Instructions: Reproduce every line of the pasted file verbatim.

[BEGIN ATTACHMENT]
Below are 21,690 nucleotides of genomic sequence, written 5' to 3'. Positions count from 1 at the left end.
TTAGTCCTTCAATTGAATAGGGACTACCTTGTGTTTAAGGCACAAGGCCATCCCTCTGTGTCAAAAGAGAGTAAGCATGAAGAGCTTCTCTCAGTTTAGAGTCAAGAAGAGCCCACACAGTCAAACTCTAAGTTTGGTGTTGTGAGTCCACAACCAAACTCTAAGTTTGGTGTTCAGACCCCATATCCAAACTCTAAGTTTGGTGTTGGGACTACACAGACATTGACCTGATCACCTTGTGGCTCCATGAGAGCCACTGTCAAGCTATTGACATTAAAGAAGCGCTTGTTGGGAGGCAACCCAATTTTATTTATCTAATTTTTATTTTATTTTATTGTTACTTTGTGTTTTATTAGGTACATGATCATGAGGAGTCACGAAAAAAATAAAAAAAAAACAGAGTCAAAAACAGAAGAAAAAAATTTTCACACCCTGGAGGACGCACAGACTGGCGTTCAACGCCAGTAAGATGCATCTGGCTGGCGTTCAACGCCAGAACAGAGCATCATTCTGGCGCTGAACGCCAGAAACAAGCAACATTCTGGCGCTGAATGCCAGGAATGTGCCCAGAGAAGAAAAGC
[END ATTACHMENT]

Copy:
Below are 21,690 nucleotides of genomic sequence, written 5' to 3'. Positions count from 1 at the left end.
TTAGTCCTTCAATTGAATAGGGACTACCTTGTGTTTAAGGCACAAGGCCATCCCTCTGTGTCAAAAGAGAGTAAGCATGAAGAGCTTCTCTCAGTTTAGAGTCAAGAAGAGCCCACACAGTCAAACTCTAAGTTTGGTGTTGTGAGTCCACAACCAAACTCTAAGTTTGGTGTTCAGACCCCATATCCAAACTCTAAGTTTGGTGTTGGGACTACACAGACATTGACCTGATCACCTTGTGGCTCCATGAGAGCCACTGTCAAGCTATTGACATTAAAGAAGCGCTTGTTGGGAGGCAACCCAATTTTATTTATCTAATTTTTATTTTATTTTATTGTTACTTTGTGTTTTATTAGGTACATGATCATGAGGAGTCACGAAAAAAATAAAAAAAAAACAGAGTCAAAAACAGAAGAAAAAAATTTTCACACCCTGGAGGACGCACAGACTGGCGTTCAACGCCAGTAAGATGCATCTGGCTGGCGTTCAACGCCAGAACAGAGCATCATTCTGGCGCTGAACGCCAGAAACAAGCAACATTCTGGCGCTGAATGCCAGGAATGTGCCCAGAGAAGAAAAGC